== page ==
Leduc Community Drug Action Committee Update

Pipestone Flyer

    Crystal methamphetamines are burrowing their way back into the lives of Leduc residents and the Leduc Community Drug Action Committee is committed to stopping it.

    During a presentation to City Council April 28, LCDAC youth development coordinator Heather Graham said, 10 years ago, 18 community members banded together to stop meth use from becoming the epidemic it had become in other Alberta communities. “It hadn’t gotten as bad as it was in the Yellowhead region, but crystal meth was a huge issue in our community at that time.”

    Using a multi-pronged approach to attacking the drug problem, Graham said the use of crystal meth tapered off with the formation of the LCDAC, but they are seeing it once again being used by adolescents in the community.

    “One of the things most concerning to us is meth is back in our community and we’re seeing in our youth,” she said.

    Stopping the use of meth among teens is problematic because treatment options for users are extremely limited in the area and there is no residential treatment program available in Leduc.

    Currently, parents of users are taking their teens into Edmonton to the Royal Alexandra Hospital and hoping for admittance but Graham said only two per cent of the users with additional mental health issues are being admitted, despite the fact the majority of users have mental health issues. CASA House offers excellent programs, said Graham, but there is currently a one-year waiting lists after patients have been diagnosed by a psychiatrist.

    “Addicts use for very legitimate reasons,” said Graham. “It’s a problem solving issue. They hurt and want to ease their pain. We need to look at long-term resources for kids who are hurting, struggling and at risk.”

    In addition to mental health issues, LCDAC Chair Jessie Boyle said many teens find their way into drugs because there are issues at home and they don’t want to be there but there are few resources for youth in Leduc.

    “A lack of resources for youth to meet and socially interact encourages drug use…we need to be sensitive to that and make sure they have the resources to really thrive in every day life.”

    Currently, the LCDAC provides parent education programs in the community which includes one-on-one assistance and group classes.

    “We work with the family to get treatment for you and support for parents,” said Graham.

    A second addictions counselor was hired, which drops the wait times for addicts from three or four weeks to one or two.

    “The second counselor made a massive difference in getting help for people in a timely manner.”

    LCDAC hosted a Dinner and Dialogue which saw more than 100 people, from all walks of life in Leduc, gather together to share opinions and ideas.

    “We wanted to know what our citizens thought and sometimes it got interesting,” said Graham, noting ages ranged from teens to seniors.

    A major point raised was there was nothing for young adults to do in Leduc on Friday and Saturday nights as Leduc does not have a youth centre.

    “My favourite thing about Dinner and Dialogue is that we gave youth an opportunity to be moderators.”

    This year, Dinner and Dialogue is being modified to Pizza and Chat. Moving the event into the schools there will be discussions on how to be safe when partying, educating youth about drink standards and what actually constitutes a drink.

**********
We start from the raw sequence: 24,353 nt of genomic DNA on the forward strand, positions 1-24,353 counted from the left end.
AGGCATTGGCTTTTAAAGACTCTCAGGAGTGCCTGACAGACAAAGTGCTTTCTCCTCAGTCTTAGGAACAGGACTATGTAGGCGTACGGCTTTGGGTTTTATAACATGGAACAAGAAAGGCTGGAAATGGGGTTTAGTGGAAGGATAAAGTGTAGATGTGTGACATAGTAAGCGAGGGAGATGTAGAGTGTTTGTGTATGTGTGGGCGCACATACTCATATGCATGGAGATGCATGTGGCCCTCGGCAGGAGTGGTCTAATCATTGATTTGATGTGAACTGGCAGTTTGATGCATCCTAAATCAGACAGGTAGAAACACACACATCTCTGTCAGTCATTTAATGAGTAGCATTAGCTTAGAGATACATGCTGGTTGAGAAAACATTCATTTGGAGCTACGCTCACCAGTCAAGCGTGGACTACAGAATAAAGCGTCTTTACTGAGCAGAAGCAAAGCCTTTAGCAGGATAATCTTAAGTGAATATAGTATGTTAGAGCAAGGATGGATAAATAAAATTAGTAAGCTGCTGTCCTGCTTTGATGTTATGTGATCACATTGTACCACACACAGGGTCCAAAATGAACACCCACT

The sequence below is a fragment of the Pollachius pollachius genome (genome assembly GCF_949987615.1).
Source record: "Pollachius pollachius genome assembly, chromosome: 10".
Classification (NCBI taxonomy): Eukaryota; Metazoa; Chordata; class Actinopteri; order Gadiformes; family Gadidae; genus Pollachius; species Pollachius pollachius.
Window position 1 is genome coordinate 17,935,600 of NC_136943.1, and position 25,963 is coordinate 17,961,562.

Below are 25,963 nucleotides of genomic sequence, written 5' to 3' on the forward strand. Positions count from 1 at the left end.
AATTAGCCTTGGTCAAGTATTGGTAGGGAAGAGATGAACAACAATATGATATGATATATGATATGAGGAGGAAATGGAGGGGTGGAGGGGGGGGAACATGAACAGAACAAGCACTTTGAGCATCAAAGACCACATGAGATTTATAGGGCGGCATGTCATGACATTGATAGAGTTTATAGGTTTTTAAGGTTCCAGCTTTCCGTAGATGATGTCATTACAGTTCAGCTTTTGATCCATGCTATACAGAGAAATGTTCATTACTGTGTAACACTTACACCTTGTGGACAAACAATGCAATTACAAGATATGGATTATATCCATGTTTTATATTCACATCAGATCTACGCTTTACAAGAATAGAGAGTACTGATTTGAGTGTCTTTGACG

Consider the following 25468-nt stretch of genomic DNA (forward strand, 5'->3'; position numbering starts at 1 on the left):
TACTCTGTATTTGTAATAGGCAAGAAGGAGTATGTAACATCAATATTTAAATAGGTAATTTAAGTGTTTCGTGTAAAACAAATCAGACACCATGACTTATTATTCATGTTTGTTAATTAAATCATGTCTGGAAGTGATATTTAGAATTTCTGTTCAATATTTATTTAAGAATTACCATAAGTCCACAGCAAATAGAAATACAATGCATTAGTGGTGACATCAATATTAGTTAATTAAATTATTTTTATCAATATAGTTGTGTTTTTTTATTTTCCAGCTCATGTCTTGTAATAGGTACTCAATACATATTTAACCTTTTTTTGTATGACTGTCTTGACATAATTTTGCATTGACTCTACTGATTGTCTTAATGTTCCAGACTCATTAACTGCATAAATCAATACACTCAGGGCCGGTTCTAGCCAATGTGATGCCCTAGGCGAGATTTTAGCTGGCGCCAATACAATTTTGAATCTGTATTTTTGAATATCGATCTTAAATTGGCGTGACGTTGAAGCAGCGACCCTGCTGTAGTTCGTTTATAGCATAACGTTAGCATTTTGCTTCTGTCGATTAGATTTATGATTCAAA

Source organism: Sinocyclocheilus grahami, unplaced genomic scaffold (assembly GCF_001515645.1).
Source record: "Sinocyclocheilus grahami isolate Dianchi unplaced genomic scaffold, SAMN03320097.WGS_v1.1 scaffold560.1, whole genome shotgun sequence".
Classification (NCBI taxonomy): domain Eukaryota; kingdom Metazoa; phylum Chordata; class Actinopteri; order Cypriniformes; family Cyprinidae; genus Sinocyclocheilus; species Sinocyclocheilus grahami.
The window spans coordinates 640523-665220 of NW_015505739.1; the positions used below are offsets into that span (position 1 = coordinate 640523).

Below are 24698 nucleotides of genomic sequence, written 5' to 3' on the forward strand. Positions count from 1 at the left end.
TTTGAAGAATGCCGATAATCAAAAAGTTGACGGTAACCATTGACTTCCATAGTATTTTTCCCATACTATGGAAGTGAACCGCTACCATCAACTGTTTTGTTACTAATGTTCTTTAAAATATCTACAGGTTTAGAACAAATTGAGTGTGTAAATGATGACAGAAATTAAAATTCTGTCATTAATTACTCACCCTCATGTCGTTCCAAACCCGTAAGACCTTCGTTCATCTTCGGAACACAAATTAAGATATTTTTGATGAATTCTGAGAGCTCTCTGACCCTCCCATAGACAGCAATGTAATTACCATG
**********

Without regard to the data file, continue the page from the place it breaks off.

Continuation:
Graham said they have discovered that when teens drink they are free pouring alcohol so even when they have one or two drinks they are still consuming three to four ounces of alcohol in each beverage.    

    To encourage alternative choices to alcohol consumption, LCDAC is giving $500 to each high school in its jurisdiction which chooses to host an alcohol-free grad and have already provided money to Leduc Composite High School to fund extracurricular activities.

    Graham said staff at the high school noticed a large number of students loitering in the school after the final bell because they didn’t want to go home. LCDAC decided to help fund after school activities because the students and staff are already there.

    “These youth are looking for something healthy and safe to do.”

    While the City’s Rock the Rails summer festival at the Leduc Skate Park is an excellent example of engaging youth in safe activities, Graham said more needs to be done.

    “Our children need access to resources that make them safe and healthy.” One dollar invested early prevents problems later.”

    She encouraged adults to avoid stereotyping teens, that positive behaviour needed to be noticed and acknowledge and the City needed to find ways to engage youth so they felt like a part of the community.

    To that end, LCDAC has been working with the City’s Park staff to encourage them to find tasks for youths that will give them a sense of community pride.

    LCDAC has also brought it’s program into the workforce to discuss alcohol use, said Graham and is encouraging a change toward moderation when it comes to drinking.

    “We want to change the culture from intoxication to moderation.”

    Councillor Bob Young suggested the City look at bylaws related to the number and location of liquor stores in Leduc, like the City of Wetaskawin has and asked Graham whether that would help LCDAC’s cause.

    “When the number of liquor stores outnumber the number of food stores it sends a message that alcohol is important to the community,” said Graham.

    Although LCDAC’s presentation was for information purposes only, Mayor Greg Krischke told the representatives is there was a financial way for the City to help, now would be the time to bring their request forward so it could be considered when 2015 budget discussions started.

 

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